-- Gordon
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Gordon McComb wrote:

We considered that once, and it's still a good idea, especially if you don't have to deal with the problems of trying to get 50 meter range and operating on a moving vehicle. Also consider MEMS scanning mirrors, which are a related technology in IC size.
http://www.ipms.fraunhofer.de/common/products/MSD/msm-e.pdf http://www.ipms.fraunhofer.de/common/products/SAS/Systeme/3d-metrology-e.pdf
The problem with building a LIDAR is that it's a hard enough job to be too much for a one-off. You need electronics skills, software skills, machine shop skills, optical assembly skills, and a rather broad range of tools. The reason scanning LIDAR units cost so much is that the engineering costs aren't spread over many units. They're not really that complex; a cell phone is far more complicated.
                    John Nagle
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Then you don't need to map the entire hole. Simply getting a part of a hole should give you enough information to locate its center. Any one-laser one-camera type of scanner should be able to provide a sufficient map to extract this information.
Perhaps you can make certain assumptions that will help you. I.e. the surface is flat and you know its orientation. With this assumption, and the raw point cloud of your scan, the edges of the holes will all be at points that have multiple points lined up in the Z-axis. Then, other points on that edge will be adjacent to the first multiple-point location. After you've gathered all of the points on the arc, then it should be simple to extract the center.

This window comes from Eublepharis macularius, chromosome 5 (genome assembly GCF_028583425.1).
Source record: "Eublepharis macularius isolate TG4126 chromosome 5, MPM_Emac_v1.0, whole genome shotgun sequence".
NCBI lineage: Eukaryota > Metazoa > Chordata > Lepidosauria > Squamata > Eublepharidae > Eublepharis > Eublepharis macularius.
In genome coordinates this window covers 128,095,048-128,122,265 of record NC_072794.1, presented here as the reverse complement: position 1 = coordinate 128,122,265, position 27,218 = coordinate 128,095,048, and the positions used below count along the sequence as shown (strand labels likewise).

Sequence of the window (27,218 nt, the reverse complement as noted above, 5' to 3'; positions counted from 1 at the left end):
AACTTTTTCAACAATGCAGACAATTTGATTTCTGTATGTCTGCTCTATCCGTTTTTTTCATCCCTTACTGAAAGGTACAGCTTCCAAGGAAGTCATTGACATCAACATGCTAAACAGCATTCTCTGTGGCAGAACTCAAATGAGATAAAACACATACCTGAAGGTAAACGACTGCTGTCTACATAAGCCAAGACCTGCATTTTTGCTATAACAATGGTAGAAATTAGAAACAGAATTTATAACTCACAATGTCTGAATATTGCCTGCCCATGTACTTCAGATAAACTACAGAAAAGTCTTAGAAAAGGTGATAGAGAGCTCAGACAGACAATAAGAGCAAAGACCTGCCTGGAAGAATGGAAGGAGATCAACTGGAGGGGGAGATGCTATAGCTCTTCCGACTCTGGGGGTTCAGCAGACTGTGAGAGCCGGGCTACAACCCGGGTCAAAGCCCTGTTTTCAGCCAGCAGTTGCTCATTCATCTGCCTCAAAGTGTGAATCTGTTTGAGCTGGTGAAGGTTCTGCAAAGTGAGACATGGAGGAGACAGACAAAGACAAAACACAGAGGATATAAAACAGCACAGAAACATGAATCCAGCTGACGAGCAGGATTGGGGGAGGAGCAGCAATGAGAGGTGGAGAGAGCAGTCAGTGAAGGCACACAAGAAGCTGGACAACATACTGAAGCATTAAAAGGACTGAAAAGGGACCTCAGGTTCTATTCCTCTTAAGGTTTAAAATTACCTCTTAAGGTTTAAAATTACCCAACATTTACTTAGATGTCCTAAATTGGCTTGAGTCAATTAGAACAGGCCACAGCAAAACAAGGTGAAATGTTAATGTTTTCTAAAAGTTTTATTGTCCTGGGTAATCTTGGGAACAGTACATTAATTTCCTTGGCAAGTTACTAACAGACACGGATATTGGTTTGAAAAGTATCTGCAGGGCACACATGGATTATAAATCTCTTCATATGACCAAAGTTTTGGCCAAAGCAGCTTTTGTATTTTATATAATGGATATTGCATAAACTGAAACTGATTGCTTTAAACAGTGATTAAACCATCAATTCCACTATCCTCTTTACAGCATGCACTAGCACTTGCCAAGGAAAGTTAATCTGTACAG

Joe Dunfee
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Maybe, you should drop all the fancy laser scanning and complex software and just locate the hole by touch?
--
Curt Welch http://CurtWelch.Com /
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Have you looked at the product offering from Sick?
http://www.sickivp.se/sickivp/products/en.html
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David McMillan wrote:

Back when we were doing a DARPA Grand Challenge vehicle, we looked into having something like that made, but it wasn't worth it as a one-off item. We'd considered a rotating-prism scanner with each face of the prism at a slightly different tilt. Here's some of the design data from back when we were considering this.
http://www.overbot.com/grandchallenge/note21.html http://www.overbot.com/grandchallenge/note22.html
We needed a big prism because, for long range, we needed big collecting optics. For the application here, you don't need that, and could use a much smaller prism.
This stuff is 6 years old. There's been some progress since then, and more devices are available. But small, low-cost, and multi-beam is still hard to find.
                John Nagle
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John Nagle wrote:

    Oooo, FUN stuff!

    It's definitely an idea. I'm *really* looking for a turnkey solution (this job has enough R&D already), but needs must, etc.

    Yeah. ISRA makes a unit that would almost work, but it's huge, and has lots of additional functions that would go to waste for this application.

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At about the time of 9/13/2008 5:44 AM, David McMillan stated the following:

I have personally given this some serious thought for along time now. The way the supermarket barcode readers work is that they use rotating optics to scan the beam across the field of view. You could probably do something with a rotating mirror of sufficient length along the rotational axis. The two issues that I see with this is the flood of data would require some serious processing power to do this in real-time. The second issue would be keeping the data straight since the mirror is constantly moving.
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Daniel Rudy